Article 40 of 352
High court gives Gates a pass Supreme Court declines to
review government's case againstMicrosoft
San Francisco Examiner
Somewhere near Seattle, Bill Gates is smiling.The Supreme
Court said Tuesd ay it would pass on the chance to hear the
government's antitrust suit against M icrosoft. As a result,
Gates and company are now headed back to the familiar U.S .
Circuit Court of Appeals for the District of Columbia.
Twice before, this very court overturned rulings from
lesser courts regarding antitrust charges against Microsoft.
Gates is hoping to go three for three.
That court "has a generally non-interventionist policy,"
said Nicholas Economides , a professor of economics at
New York University's Leonard N. Stern School of Business.
"That's because the Washington court of appeals has in the
past ruled that Microsoft could include in their operating
system any functionality it wanted."
Of course, the government is hoping the third time is the
charm. Since 1998, the Department of Justice has been working
overtime to prove Microsoft has abused its dominant market
position by bundling products into its Windows operating
system and forcing computer makers to exclude competitors.
Joined by 19 state attorneys general, the Justice
won a major victory earlier this year when U.S. District
Judge Thomas Penfield Jackson ordered Microsoft to split
itself into two companies because it had violated antitrust
Now, the government's victory hangs in the balance.
Microsoft CEO Steve Ballmer appeared on TV within minutes
of the announcement Tuesday to express his delight about the
higher court's action.
"We're glad to have a chance to present (our position) to
the appellate court," Ballmer said.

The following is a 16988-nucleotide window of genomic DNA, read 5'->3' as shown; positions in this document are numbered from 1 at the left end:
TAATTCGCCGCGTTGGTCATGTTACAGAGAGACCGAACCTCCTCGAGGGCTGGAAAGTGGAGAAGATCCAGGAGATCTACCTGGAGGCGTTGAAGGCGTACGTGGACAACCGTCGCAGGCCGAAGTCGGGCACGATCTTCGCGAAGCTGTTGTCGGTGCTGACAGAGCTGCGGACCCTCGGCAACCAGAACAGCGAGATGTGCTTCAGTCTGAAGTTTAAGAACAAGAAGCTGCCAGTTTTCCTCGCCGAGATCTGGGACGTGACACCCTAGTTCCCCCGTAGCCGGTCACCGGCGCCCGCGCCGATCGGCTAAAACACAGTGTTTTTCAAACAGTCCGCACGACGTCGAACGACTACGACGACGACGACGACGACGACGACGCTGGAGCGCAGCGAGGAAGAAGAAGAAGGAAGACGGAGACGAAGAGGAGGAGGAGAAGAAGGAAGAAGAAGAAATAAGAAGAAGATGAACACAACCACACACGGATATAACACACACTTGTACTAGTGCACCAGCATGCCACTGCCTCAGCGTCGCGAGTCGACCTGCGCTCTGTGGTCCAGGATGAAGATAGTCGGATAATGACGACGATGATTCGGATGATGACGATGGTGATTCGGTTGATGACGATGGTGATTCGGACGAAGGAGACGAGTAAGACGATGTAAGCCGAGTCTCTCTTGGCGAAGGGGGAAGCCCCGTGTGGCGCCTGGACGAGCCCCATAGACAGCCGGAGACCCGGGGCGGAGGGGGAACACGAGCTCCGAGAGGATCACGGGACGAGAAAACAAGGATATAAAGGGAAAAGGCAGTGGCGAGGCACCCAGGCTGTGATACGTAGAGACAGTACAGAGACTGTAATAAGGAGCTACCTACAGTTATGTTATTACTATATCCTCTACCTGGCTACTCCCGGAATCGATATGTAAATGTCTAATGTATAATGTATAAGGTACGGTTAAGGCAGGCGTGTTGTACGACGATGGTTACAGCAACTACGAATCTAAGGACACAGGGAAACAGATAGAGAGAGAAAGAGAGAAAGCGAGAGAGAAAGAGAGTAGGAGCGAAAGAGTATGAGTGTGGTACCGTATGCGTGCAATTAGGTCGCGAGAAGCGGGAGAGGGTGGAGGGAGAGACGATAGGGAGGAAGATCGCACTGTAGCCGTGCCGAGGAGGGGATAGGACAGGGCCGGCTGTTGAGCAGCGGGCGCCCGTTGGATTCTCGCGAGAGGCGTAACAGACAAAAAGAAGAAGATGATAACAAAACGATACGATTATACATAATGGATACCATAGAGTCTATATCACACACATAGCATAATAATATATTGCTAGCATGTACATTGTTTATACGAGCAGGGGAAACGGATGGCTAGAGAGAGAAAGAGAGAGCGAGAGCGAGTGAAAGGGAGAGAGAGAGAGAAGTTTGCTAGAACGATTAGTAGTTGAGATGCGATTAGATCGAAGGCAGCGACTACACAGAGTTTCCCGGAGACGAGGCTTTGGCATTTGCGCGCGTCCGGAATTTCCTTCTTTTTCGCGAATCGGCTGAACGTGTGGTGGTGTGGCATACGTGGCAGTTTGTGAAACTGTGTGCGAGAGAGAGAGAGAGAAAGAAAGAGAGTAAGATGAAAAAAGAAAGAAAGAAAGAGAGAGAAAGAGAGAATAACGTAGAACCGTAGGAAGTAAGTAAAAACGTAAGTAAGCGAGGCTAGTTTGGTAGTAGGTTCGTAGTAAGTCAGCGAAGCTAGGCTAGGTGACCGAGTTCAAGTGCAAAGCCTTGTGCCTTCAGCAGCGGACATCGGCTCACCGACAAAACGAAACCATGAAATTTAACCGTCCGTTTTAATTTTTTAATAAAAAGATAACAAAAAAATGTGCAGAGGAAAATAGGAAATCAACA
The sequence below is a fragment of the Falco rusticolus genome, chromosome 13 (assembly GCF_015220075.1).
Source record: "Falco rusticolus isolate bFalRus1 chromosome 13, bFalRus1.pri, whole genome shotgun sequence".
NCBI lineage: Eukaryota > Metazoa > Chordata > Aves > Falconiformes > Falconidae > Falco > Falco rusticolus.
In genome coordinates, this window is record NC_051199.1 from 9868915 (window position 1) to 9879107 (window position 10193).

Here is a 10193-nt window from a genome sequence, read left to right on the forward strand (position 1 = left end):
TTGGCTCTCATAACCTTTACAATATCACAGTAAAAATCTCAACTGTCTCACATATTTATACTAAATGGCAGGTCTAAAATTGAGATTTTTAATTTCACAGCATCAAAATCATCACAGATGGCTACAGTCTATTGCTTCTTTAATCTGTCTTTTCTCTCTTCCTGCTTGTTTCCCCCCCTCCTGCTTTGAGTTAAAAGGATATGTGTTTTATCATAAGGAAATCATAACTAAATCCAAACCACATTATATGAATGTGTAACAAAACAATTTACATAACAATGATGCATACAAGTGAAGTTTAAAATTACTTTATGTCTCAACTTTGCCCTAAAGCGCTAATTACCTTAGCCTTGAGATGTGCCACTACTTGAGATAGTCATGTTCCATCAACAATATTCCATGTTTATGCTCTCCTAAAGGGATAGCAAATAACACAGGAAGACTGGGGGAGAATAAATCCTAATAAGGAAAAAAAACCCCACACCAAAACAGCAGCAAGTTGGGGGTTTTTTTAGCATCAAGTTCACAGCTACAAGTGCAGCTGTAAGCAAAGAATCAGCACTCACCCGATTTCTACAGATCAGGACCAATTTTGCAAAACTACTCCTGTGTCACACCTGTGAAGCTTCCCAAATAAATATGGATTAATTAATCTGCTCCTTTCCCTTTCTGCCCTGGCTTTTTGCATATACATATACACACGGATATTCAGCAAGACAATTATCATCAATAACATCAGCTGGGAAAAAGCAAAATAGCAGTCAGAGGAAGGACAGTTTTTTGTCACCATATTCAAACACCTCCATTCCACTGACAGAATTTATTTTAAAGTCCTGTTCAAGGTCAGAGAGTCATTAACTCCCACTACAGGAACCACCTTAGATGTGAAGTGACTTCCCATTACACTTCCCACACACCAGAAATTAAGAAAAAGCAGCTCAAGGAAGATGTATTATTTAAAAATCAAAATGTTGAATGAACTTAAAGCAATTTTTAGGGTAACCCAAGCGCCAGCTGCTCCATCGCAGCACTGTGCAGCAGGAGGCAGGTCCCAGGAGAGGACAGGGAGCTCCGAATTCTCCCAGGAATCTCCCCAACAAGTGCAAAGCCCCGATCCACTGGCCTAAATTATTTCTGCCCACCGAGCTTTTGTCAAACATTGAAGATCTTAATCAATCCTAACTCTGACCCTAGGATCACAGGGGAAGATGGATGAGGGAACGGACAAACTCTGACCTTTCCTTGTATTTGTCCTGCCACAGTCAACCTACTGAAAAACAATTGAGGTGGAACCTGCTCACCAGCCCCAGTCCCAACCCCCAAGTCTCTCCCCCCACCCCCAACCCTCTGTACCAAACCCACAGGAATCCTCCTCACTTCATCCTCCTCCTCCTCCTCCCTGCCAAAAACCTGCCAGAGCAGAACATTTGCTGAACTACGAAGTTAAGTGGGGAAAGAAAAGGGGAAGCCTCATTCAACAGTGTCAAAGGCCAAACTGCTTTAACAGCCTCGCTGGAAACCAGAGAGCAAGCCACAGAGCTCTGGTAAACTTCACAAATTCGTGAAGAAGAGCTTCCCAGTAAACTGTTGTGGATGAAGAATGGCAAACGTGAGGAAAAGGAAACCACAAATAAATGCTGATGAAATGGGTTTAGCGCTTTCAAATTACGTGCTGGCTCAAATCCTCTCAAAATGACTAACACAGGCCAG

Justice Department spokeswoman Gina Talamona was less
jubilant, saying, "We look forward to presenting our case to
the court of appeals as expeditiously as possible."
According to the experts, there's little chance that
anything will be decided expeditiously. Most observers feel
the appellate process could delay the case another year, or
Economides expects the appeals court to overturn
Jackson's ruling and send the case back to the federal judge
with instructions to hold hearings on possible remedies to the
"Judge Jackson's remedy did not have enough procedure,"
Economides said. "He made up his
mind in one day. It's the biggest weakness in his ruling.
He just took the DOJ suggestion for a remedy and imposed it.
This is not the way things work."
"In complicated business matters, there needs to be more
discussion," Economides said. "They will send it back
to Jackson and ask him to do a more in-depth analysis of the
There's also the possibility the case will be affected by
the upcoming presidential elections, Economides said. A
newly elected president, especially a Republican, would change
the makeup of the Justice Department and push for a
If no settlement is reached, one thing is certain: another
round of appeals. Ironically, whichever way the appeals court
rules, the other side is bound to ask the Supreme Court to
take up the case again.
Microsoft's supporters are confident the software giant
will fare well in any court other than Jackson's.
"I think that Microsoft is well prepared to argue their
case before the Supreme Court or the appellate court," said
Jonathon Zuck, president of the Association for Competitive
Technology, a pro- Microsoft trade association representing
over 9,000 information
technology companies. "Either one of the courts will
recognize the huge majority of this case has been rendered
moot by advancement in technology."